The Farm Journal Legacy Project website  features discussion starters and plans to make a successful plan come together.

Kevin Spafford of the Legacy Project agrees that frank discussion must be handled at the family-only level before additional details requiring a professional are addressed.

“Many professional advisors are not comfortable in the planning process,” he said. “It’s too emotional. It may take a turn they’re not prepared to handle, and they may be asked to do something beyond their level of experience or expertise,” he said. “So they skip the discussion and go straight to recommending options that may or may not address the needs of the family. At this point, more often than not, the family will quit the process because it doesn’t address their goals and needs.”

For those family members who do decide to work together, Legacy Project suggests establishing a family employment policy to standardize requirements and expectations for all involved. Considerations such as minimum levels of education required and specific experiences or achievements expected would be spelled out in a business-like format.

“You can’t simply say it’s dad’s or mom’s responsibility to have the succession conversation,” English said. “If they’re not willing to get things rolling, you need to have a conversation with your siblings and your cousins and raise the question of, ‘Have you thought about this?’ or ‘What do you want to do here?’ ”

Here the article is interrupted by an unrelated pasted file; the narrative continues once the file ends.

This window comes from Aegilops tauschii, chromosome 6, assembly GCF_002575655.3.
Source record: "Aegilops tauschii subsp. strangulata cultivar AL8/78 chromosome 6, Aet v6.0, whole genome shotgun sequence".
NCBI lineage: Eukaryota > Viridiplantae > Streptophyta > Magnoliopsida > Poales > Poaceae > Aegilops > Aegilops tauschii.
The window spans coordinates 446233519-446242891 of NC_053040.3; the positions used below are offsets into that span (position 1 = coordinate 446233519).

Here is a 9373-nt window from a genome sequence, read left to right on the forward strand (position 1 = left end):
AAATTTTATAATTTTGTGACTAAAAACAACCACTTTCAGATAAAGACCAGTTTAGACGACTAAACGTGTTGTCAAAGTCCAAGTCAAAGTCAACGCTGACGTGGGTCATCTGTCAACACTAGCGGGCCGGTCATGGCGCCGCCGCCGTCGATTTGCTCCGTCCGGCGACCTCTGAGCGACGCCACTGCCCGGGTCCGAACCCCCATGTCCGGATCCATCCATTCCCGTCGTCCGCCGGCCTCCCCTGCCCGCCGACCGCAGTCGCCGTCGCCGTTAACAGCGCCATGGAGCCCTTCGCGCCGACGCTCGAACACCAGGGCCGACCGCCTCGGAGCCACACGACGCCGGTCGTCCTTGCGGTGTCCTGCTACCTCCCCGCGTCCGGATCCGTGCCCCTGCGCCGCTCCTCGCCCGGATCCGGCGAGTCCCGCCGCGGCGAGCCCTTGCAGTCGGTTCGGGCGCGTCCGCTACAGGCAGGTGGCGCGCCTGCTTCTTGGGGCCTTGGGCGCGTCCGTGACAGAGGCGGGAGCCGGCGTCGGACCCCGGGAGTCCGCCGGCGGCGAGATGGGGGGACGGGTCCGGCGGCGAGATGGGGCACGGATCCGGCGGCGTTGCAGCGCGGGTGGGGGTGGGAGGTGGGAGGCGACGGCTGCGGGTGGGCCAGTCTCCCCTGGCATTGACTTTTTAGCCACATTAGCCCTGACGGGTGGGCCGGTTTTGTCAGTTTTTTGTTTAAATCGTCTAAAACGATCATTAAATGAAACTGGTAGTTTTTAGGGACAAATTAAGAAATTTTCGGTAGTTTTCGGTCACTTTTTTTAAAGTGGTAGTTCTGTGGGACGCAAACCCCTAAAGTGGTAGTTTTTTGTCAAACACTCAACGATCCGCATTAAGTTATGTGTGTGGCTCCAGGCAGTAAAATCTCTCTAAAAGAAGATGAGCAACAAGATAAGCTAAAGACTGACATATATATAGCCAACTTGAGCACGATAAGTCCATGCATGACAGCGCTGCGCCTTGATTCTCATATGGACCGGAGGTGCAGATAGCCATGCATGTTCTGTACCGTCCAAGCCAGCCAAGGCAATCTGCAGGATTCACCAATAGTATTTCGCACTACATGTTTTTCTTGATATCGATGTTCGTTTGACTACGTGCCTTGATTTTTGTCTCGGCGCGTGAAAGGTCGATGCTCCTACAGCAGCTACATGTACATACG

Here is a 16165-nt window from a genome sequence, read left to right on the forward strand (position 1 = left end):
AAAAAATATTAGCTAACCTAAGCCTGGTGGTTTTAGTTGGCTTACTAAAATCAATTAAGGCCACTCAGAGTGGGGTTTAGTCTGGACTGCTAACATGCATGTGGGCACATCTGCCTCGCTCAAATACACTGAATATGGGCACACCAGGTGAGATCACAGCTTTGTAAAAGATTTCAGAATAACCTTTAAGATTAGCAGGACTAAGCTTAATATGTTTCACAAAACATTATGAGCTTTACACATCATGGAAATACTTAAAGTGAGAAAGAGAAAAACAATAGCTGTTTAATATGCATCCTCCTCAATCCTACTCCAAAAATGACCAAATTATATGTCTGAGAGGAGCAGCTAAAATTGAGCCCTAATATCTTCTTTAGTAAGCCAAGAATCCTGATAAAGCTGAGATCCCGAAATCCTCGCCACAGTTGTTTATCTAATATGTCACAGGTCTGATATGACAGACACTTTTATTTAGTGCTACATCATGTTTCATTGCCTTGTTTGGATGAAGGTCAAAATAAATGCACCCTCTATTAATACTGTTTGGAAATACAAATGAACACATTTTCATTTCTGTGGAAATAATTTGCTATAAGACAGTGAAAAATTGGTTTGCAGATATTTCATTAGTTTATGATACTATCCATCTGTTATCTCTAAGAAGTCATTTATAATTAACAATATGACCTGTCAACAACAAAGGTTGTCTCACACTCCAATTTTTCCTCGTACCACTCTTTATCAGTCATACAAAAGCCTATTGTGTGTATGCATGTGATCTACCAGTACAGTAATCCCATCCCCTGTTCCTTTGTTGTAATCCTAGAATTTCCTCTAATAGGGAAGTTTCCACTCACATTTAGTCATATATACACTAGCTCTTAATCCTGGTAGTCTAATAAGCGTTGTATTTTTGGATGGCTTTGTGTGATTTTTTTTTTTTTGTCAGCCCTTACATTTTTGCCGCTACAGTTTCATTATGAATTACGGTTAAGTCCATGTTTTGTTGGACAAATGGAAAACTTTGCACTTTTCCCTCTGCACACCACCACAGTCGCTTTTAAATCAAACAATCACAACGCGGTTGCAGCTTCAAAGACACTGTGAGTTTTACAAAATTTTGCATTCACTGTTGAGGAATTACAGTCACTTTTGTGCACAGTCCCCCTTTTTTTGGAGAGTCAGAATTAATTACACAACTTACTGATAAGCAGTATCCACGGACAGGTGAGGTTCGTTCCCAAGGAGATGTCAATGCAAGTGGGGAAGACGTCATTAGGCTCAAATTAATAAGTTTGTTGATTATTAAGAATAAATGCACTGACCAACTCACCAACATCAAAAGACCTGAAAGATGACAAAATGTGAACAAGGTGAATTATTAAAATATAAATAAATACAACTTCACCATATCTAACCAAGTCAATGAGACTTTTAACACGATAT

“This is one of those things that, in an ideal world, would be a matter of discussion literally from the cradle. Then you can think about if you’re going to buy out certain family members in the event of a death, and if so, how are you going to pay for it? Are they willing to sell? Do they want cash or do they want land?” said English. “Those are the decisions that ultimately drive questions such as how much insurance do we need? How much tax planning do we need to do?  What kind of entities do we need to have on a going-forward basis? Do we want to keep the business and the real estate in the same business entity because everybody is going to participate in everything, or do we want to have a real estate interest and lease the land to the operational entity that will be controlled by one or two people?

“You have to think about what’s fair and appropriate,” English said. “Especially when you have one person who is committed to maintaining the farm and everyone else is kind of willing to go along for the ride. You have to provide a reasonable living for the one who is taking those tasks on separate from their role as a shareholder,” she said. “There’s no harder work than working with your family. It’s very rewarding, but there’s no harder work.”

Katherine English may be reached at 239.336.6249 or via email at